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Social introductions

by Bruno Lean Share via -

One of the most important rules in social situations in the business world is that you must always introduce people.

Basic Rules of Social Introduction

  • A younger person is always introduced to an older person. Say the name of the older person first. Example: “Aunt Jill, this is my friend, jack” 
  • A person is introduced to someone of a higher position or rank. Example: “Mrs. Johnson, this is my neighbor, Mrs. Paul.” “Mrs. Paul, this is Mrs. Johnson, our Director.”
  • A man is presented to a woman and a boy to a girl. Example: “Mrs. Watson, this is my father, Mr. Green.”
  • Males stand when being introduced to a female.
  • Gentlemen always shake hands with other males.
  • Gentlemen wait for a lady to extend a hand. If she does not extend her hand, the gentleman does not extend his. (In business, either the male or the female may extend a hand first.)
  • Forgotten names: Everyone forgets sometime. Just admit it and move on. Example: “Look at the person whose name you cannot remember and say, “I have just gone blank. Could you help me out?” The person then says his/her name.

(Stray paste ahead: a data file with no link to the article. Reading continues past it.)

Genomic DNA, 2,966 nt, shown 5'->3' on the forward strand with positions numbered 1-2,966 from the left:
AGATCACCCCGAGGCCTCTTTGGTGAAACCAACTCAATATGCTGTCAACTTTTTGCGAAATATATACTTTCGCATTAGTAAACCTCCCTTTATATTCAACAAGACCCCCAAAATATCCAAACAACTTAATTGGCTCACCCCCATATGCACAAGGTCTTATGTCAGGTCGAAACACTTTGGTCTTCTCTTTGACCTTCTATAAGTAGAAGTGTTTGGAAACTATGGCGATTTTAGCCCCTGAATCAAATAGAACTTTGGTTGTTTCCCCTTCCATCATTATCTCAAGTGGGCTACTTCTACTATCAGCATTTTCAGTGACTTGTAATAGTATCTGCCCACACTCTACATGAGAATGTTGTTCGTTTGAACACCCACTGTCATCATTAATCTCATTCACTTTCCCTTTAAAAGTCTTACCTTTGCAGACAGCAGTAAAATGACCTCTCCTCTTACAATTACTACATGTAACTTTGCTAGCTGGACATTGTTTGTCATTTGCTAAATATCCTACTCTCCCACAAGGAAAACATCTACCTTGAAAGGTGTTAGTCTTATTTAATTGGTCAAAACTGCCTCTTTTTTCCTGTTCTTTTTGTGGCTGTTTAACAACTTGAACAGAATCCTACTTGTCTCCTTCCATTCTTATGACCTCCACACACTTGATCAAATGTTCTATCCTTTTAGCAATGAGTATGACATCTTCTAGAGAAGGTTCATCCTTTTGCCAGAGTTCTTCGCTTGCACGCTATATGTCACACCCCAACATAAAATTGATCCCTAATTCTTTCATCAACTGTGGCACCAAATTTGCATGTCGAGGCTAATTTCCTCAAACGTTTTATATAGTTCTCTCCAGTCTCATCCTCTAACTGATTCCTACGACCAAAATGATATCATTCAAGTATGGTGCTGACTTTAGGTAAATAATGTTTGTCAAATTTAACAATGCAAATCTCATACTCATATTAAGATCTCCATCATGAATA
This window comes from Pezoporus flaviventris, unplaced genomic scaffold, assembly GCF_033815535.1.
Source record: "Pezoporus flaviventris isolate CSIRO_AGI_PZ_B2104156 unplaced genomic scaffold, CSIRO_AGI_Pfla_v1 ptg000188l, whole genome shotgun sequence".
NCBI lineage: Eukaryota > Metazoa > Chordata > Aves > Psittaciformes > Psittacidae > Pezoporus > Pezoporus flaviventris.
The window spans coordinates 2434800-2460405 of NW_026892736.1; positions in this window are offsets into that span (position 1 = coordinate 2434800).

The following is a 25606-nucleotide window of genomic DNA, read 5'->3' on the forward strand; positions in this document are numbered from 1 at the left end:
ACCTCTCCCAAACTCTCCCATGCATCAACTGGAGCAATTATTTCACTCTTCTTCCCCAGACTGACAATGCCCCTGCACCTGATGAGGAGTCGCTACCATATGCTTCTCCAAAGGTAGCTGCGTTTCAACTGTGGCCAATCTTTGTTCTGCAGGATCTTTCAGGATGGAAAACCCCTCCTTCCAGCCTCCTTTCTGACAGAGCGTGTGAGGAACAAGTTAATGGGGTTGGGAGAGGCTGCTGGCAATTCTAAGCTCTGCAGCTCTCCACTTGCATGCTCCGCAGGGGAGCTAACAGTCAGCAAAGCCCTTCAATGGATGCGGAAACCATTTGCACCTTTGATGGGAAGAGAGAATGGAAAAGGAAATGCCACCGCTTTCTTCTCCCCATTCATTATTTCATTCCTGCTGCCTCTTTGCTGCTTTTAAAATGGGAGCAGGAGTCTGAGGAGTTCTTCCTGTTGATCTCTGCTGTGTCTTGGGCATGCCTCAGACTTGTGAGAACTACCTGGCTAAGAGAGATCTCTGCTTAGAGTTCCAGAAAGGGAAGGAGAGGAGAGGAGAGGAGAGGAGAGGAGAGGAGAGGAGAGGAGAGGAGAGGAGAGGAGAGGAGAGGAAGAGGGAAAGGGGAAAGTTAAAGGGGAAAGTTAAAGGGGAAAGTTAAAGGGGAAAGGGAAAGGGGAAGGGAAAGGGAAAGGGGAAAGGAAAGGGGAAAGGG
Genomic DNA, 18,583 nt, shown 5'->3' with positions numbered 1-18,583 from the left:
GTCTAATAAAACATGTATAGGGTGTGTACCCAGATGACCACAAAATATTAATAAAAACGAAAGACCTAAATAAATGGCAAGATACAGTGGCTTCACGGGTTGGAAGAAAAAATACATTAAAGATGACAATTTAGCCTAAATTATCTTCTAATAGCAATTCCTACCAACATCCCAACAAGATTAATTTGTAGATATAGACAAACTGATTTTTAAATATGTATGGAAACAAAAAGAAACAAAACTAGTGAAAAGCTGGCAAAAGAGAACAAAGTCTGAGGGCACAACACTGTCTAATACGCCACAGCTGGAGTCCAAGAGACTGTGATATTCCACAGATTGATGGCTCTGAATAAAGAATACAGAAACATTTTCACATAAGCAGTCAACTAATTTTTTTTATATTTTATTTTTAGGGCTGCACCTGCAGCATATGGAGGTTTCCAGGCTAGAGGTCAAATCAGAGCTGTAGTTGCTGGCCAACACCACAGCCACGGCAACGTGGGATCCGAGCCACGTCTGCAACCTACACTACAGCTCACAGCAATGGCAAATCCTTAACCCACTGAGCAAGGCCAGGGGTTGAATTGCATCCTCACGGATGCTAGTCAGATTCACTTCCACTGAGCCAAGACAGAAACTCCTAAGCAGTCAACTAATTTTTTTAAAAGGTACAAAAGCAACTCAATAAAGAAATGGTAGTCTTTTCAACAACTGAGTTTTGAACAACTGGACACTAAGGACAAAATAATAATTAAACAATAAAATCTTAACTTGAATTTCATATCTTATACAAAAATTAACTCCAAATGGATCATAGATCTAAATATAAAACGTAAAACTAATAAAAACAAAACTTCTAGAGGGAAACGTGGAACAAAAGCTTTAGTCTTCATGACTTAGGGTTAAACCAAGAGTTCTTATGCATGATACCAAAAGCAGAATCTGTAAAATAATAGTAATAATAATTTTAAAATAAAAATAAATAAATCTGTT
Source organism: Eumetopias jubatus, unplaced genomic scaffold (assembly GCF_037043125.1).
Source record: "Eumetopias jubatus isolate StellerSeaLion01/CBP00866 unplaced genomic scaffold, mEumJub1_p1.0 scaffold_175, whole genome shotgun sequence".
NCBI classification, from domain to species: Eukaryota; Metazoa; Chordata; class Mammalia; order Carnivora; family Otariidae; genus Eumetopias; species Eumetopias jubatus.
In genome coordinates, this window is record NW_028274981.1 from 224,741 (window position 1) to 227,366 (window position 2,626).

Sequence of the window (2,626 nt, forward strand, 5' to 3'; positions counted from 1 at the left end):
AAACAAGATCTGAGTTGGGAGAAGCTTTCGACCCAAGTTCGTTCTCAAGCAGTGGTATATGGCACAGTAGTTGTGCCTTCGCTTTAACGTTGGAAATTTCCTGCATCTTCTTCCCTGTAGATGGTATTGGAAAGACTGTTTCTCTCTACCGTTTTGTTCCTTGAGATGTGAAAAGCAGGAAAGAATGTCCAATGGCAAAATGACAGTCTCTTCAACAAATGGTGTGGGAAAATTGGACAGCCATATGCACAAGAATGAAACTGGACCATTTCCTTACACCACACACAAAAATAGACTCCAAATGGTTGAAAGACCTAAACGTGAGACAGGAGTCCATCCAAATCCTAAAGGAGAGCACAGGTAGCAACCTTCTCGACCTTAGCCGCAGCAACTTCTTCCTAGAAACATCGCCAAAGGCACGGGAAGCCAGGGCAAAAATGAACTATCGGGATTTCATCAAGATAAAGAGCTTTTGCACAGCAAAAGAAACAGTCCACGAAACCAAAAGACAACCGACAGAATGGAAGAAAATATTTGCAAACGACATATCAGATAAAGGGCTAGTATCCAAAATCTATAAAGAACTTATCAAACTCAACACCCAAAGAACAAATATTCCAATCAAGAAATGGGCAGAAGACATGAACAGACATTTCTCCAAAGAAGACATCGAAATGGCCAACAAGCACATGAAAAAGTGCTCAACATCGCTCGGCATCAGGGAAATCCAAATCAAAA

• Correct response when you are introduced: “Hello, Sammy.” Or “Hi, Sammy.” Always say the person’s name. It will help you remember it.
  • Introducing someone to a group: “I want all of you to meet Alicia Fowler from Omaha. She is new in our school.” Everyone should introduce themselves to Alicia after that. With a small group, you can tell her each person’s name.

The Most Common Faux Pas in Making Introductions

  1. Failing to introduce people.
  2. Remaining seated when meeting someone. Exceptions: (a) when the other person is seated, and (b) when it is difficult to rise (such as when seated in a booth). In this case, nodding or placing one’s palms on the table as if to rise is acceptable.
  3. Offering one’s fingers instead of hand – giving a “fish handshake.”
  4. Wearing a name tag on the left.
  5. Neglecting to repeat a person’s name when introduced to him or her.
  6. Failing to offer your hand in a business situation (especially women failing to do it).

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